While most of you were watching the Super Bowl, play therapists around the country were beginning their annual celebrations of National Play Therapy Week (February 3-9).
National Play Therapy Week always sneaks up on me. I know about it and yet, I ALWAYS forget. And many of my friends and colleagues have been planning great events, activities and giveaways. And I didn't plan anything.
So, in the spirit of a playful week, I thought I would create another fun GIF-based article about play therapy.
The Association for Play Therapy defines play therapy as “the systematic use of a theoretical model to establish an interpersonal process wherein trained Play Therapists use the therapeutic powers of play to help clients prevent or resolve psychosocial difficulties and achieve optimal growth and development,".
If you are working with kids, it is the BEST way I have found to engage them in a way that truly meets them exactly where they are.
It seems counterintuitive to say this, but play therapists believe that children are amazing just they way they are. We accept them, problems and all, with no expectations for change.
That may seem odd to parents or teachers who refer children to play therapy because of their behavioral or emotional challenges. But one of the main principles of child-centered play therapy is that we focus more on the person than the problem.
We accept the child exactly as they are. Most play therapists believe that children are more than just a list of negative behaviors. These beliefs and attitudes are often based on Dr. Garry Landreth's child centered play therapy theories and principles.
Honestly, I don't typically ask questions like this! Play therapists do all sorts of things when working with children, adolescents, and families so it is hard to describe what we do in a single sentence.
Play therapy include observing and engaging in pretend play, playing board games or digital games, doing art, working in the sand, drawing, and also being silent when needed.
Play therapists follow a child's lead. We use a variety of toys and materials, but focus on building a relationship with a child in which the child feels seen, heard and accepted.
If you are concerned about your child, then NOW would be a good time to receive play therapy services. Often, people are told that children ages 3-11 are ideal candidates for play therapy; however, the truth is that play therapists are working with individuals of all ages!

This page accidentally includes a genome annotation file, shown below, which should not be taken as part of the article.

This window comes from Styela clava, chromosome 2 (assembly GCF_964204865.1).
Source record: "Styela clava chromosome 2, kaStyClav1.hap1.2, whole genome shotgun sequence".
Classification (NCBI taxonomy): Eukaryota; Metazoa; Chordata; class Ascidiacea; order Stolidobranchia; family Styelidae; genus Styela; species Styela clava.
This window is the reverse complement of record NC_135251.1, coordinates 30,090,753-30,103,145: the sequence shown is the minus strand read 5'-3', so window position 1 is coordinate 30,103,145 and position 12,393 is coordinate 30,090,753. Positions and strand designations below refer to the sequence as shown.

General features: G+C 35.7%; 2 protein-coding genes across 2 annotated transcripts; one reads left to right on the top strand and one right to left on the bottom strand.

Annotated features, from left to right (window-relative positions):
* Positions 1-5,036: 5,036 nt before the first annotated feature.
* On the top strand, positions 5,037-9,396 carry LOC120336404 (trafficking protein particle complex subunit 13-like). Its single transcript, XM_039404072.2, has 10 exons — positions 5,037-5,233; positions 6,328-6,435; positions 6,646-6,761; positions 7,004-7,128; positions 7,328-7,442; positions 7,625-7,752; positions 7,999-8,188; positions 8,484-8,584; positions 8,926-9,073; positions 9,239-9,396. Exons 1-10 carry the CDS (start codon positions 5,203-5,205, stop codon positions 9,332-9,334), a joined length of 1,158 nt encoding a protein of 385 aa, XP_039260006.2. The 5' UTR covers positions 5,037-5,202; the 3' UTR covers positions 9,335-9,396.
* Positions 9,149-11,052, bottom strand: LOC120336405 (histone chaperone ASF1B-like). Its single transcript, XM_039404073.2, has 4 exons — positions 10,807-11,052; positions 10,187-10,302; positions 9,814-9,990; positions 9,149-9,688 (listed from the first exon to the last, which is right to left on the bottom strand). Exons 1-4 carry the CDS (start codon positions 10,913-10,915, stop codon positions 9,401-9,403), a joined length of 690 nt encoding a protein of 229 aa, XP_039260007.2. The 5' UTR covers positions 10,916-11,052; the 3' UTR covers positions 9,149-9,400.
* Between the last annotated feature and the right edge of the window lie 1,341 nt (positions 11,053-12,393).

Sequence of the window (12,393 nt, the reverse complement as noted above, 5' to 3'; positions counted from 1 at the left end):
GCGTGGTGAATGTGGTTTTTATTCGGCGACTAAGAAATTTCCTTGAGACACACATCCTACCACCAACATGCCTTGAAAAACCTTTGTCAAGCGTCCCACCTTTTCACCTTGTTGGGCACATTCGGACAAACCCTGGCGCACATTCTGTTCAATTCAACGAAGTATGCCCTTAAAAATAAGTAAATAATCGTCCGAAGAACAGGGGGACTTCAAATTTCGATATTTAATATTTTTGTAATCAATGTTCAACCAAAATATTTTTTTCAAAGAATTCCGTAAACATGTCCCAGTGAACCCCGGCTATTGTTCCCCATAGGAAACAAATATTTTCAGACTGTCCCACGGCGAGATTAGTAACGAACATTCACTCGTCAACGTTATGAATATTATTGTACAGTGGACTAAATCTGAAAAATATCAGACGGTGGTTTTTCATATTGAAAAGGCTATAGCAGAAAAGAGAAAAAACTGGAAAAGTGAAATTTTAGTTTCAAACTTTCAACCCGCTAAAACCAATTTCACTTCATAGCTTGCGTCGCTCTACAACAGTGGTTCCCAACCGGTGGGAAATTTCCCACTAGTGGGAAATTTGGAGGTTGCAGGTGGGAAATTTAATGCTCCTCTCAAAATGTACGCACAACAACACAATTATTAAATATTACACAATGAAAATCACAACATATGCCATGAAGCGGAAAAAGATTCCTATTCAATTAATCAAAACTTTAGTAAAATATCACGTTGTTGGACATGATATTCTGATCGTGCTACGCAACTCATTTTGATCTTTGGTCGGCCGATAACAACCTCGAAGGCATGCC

Play therapists are helping parents/caregivers of babies to bond, play, and attune to their babies needs. AND, we are working with teenagers and young adults using art, clay, sand, and games. AND, we are working with adults. And couples. And even older adults with dementia.
So, when is the best time to start play therapy? If you or your child is struggling, then now would be a good time to start services! To find a play therapist near you, consult the play therapist directory here.
The Association for Play Therapy confers the credentials for Registered Play Therapists. You can see the full requirements here.
But, the short version is that you need some specific graduate level courses, an independent clinical license in your state, play therapy specific continuing education hours, play therapy specific clinical practice and supervision.
If you are receiving play therapy services, don't be afraid to ask your therapist about their training and experience.
I love play therapy because it is a truly magical combination of art and science. Play therapy is based on foundational theories and principles. These principles have been researched and studied.
So, it's not MAGIC. I'm not saying that we are using some special potions or even that we have a specific set of activities that we whip out to make children behave. Play therapists have sound theory to base their actions on. We are not "just playing."
But, when children with vibrant personalities come to see you, they bring a unique dynamic to the relationship that is formed with a play therapist. And a play therapist that is able to communicate through play is witness to this really cool environment where words are not necessary.
And so even though we are not focused on behaviors and problems, they do start to change. Children start to feel better about themselves and that part feels a little magical to me.
If you want to learn more about play therapy techniques and theories, please subscribe to the mailing list.
Jennifer Taylor, LCSW, RPT is an experienced child and family therapist and public speaker who specializes in trauma, ADHD, and conduct problems. Discover more about her diverse clinical background and family. Reach out to Jennifer with questions or comments by emailing at firstname.lastname@example.org
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